Lean Six Sigma for information technology (IT) is still maturing and has not hit the critical mass to transform the industry to its next level, as it has in other industries in the past 10 years. This may be due in part to common myths about Lean Six Sigma for IT. These myths include:
These myths can be damaging to the prospects of using Lean Six Sigma in IT, and practitioners must learn the truth in order to improve the chances of success with the method.
Lean Six Sigma practitioners in the IT industry need to look inward to keep application of the method simple and relevant. Looking inward means focusing on the traditional principles of Lean Six Sigma:
These three characteristics should be the basis of the vision for a Lean Six Sigma deployment, irrespective of the target industry domains – and IT is no exception.
There are quite a few variants in IT deployment areas, from technology and product innovators to custom software solution providers to the technology wing of a multinational operation. Hence there are many complex organizational parameters that need to be handled when it comes to deployment of Lean Six Sigma. Trying the right projects at the right organizational maturity level is the key to success.
Typically, Lean Six Sigma is deployed in one of three ways: top down, middle out or bottom up. Each approach has its own strengths and shortfalls. As the culture matures, the approach must mature along with it. Therefore, an effective phased deployment model is needed (see figure below).
The following are the three phases of this deployment model:
Like deployment models, there are also various tactical project selection approaches for IT firms:
1. No Lean, Little Six Sigma
This approach is about reaping the lowest hanging fruit. Practitioners collect product performance and defect data, perform simple Pareto analysis and create fishbone diagrams. From a vital few x’s they move to a solution set and pilot an improvement. This lightweight DMAIC is best used during Phase 1 to win confidence and increase the comfort factor around Lean Six Sigma.
2. All Lean, Little Six Sigma
Here practitioners stress improvement of visible problems based on Lean thinking . With this approach, the seven types of Lean wastes are introduced. The quality issues addressed may relate to flow or speed, for example, in transactional software processes as well as software engineering.
A Lean thinker should ask basic questions, such as How many of the software design stages add real value to the customer? Where is the maximum lead time? Where is the weakest link in the chain? An FMEA can do wonders, surfacing hidden design issues and saving a business from enormous risk exposure. For that matter, practitioners should try applying Lean concepts to a simple C code by acquiring the high level design and the flow diagram, and asking value stream questions.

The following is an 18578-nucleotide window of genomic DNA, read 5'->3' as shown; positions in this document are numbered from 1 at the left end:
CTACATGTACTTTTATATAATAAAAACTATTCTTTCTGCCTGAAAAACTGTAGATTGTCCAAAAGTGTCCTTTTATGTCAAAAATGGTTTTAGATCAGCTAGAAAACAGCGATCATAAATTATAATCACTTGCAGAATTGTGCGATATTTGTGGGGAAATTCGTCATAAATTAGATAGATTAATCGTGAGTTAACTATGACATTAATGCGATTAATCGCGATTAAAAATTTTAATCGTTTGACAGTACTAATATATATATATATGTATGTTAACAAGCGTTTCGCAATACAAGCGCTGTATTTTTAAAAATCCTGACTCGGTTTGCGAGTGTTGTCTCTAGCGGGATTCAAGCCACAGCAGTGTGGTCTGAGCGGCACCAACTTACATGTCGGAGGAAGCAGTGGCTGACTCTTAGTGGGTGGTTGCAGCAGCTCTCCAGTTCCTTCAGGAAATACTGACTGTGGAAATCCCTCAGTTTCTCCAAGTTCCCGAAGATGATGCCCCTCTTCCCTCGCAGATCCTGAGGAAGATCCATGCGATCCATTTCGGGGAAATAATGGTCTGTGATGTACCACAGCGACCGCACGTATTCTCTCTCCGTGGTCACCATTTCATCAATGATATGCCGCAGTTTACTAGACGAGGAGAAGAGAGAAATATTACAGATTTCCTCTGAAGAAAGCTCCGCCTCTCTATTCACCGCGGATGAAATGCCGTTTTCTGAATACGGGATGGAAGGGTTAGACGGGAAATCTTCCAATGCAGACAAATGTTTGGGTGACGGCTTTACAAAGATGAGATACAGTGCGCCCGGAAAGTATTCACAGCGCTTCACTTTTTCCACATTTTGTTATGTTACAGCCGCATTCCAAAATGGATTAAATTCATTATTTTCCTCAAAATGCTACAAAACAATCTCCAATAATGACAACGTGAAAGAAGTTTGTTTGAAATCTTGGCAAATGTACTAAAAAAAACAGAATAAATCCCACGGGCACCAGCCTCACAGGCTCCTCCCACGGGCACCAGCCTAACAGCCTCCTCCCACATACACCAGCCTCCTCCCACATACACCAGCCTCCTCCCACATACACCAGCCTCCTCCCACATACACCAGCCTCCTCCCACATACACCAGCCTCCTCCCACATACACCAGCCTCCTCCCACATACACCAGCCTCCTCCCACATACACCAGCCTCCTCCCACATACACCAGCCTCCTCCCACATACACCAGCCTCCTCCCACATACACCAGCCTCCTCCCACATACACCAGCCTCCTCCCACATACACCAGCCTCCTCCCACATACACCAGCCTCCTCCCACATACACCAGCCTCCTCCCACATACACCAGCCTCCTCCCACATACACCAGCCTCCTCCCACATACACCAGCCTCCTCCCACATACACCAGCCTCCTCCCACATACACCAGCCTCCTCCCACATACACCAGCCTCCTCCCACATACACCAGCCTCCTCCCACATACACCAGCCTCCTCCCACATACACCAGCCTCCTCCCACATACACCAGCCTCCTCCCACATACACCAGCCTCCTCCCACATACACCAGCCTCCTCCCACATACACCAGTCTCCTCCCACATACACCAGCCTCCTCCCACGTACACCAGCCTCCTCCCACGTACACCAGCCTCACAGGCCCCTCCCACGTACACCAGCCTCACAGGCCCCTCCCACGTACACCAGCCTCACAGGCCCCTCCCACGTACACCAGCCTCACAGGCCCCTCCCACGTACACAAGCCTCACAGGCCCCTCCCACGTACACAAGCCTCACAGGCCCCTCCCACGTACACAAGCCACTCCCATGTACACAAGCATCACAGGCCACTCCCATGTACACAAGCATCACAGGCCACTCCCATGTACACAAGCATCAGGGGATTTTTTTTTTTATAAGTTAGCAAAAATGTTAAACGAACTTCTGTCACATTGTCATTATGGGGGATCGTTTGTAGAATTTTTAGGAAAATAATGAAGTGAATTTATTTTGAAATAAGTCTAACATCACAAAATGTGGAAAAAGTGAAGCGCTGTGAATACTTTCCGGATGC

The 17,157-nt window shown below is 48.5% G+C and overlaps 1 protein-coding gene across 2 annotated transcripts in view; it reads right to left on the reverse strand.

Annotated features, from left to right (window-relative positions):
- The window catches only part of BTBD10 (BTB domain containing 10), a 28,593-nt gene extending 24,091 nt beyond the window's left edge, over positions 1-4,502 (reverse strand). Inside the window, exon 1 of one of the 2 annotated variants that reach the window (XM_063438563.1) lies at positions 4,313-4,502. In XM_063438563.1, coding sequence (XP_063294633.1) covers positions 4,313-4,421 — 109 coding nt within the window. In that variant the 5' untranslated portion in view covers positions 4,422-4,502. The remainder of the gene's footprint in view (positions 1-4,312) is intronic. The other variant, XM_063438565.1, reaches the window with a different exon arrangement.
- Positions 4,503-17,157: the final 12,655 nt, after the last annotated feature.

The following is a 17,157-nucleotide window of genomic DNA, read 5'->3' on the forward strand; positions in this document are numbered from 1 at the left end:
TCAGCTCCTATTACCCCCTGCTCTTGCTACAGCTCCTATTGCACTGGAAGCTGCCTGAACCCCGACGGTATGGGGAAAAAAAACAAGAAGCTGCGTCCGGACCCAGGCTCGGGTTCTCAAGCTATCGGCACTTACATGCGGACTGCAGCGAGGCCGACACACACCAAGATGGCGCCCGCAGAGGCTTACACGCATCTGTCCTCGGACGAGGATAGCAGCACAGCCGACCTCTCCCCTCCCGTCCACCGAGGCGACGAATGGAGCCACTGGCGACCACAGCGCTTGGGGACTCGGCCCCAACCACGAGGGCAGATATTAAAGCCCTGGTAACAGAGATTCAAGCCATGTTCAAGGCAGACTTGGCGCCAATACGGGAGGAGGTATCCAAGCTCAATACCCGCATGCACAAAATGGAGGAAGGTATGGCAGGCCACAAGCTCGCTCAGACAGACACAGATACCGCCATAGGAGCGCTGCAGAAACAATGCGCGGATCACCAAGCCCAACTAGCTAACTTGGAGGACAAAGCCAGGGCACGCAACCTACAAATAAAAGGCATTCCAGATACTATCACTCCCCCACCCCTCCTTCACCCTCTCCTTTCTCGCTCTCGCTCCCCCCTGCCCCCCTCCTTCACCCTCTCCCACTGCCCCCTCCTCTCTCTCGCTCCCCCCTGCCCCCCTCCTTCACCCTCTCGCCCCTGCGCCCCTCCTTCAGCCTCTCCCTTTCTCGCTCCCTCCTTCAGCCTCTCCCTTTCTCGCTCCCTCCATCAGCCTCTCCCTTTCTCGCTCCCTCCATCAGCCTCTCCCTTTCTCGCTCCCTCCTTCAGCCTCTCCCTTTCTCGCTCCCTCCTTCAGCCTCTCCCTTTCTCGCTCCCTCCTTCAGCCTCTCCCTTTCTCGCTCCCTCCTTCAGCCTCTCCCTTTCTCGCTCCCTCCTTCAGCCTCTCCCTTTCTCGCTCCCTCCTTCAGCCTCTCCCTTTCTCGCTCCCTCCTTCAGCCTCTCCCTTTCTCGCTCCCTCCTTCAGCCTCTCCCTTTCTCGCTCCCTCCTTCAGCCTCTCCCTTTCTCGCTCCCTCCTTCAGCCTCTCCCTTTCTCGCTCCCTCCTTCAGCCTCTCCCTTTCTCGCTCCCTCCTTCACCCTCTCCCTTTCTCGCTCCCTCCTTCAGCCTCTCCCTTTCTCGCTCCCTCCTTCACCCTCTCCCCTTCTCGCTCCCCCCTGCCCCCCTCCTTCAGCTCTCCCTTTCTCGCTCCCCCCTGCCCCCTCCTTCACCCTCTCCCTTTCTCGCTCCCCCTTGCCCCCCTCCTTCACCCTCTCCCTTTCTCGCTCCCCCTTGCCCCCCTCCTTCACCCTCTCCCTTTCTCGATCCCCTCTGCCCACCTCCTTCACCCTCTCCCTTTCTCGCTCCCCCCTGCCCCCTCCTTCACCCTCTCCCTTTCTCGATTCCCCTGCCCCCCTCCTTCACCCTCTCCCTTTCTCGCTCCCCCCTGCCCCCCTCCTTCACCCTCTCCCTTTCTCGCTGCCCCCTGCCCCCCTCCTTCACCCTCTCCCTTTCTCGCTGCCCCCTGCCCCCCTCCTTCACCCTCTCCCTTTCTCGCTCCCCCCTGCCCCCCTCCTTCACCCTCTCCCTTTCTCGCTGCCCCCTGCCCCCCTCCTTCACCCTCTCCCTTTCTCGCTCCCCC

3. All Lean, All Six Sigma
This method involves leveraging Six Sigma to find hidden problems, applying core statistics and using design of experiments (DOE). The best thing about software is, without much cost, practitioners easily can experiment and find the optimum level of various controllable factors in computer programs. Today, in the age of object-oriented analysis and design service-oriented architecture, almost every product feature is configurable or tweakable. Hence, the more complicated Six Sigma tools are all applicable to software projects. Some sample project areas and the tools used are:
The table below is a recommended deployment matrix that has the highest probability of success, irrespective of organizational culture and environment.
|Mix of Project Types Across Deployment Phases|
|Project Categories||Strategic Deployment Phases|
|Project selection||Practice or application||Middle out||Move to top||Top down|
|No Lean, Little Six Sigma||Kaizen or root cause analysis work outs||80 percent||40 percent||30 percent|
|All Lean, Little Six Sigma||Development process and technology, Lean thinking||20 percent||50 percent||30 percent|
|All Lean, All Six Sigma||Advanced Lean six Sigma to address hidden variation||N/A||10 percent||40 percent|
|*Percent figures refer to the percent of projects delivered in each category|
Lean Six Sigma in IT should no longer be a myth. It can be as successful in the IT domain as in any other. Practitioners need to not only be careful about using the best fit deployment model alongside appropriate project selection, but also to come forward to share their success stories (and failures) with each other. This will help to transform the use of Lean Six Sigma in the IT world.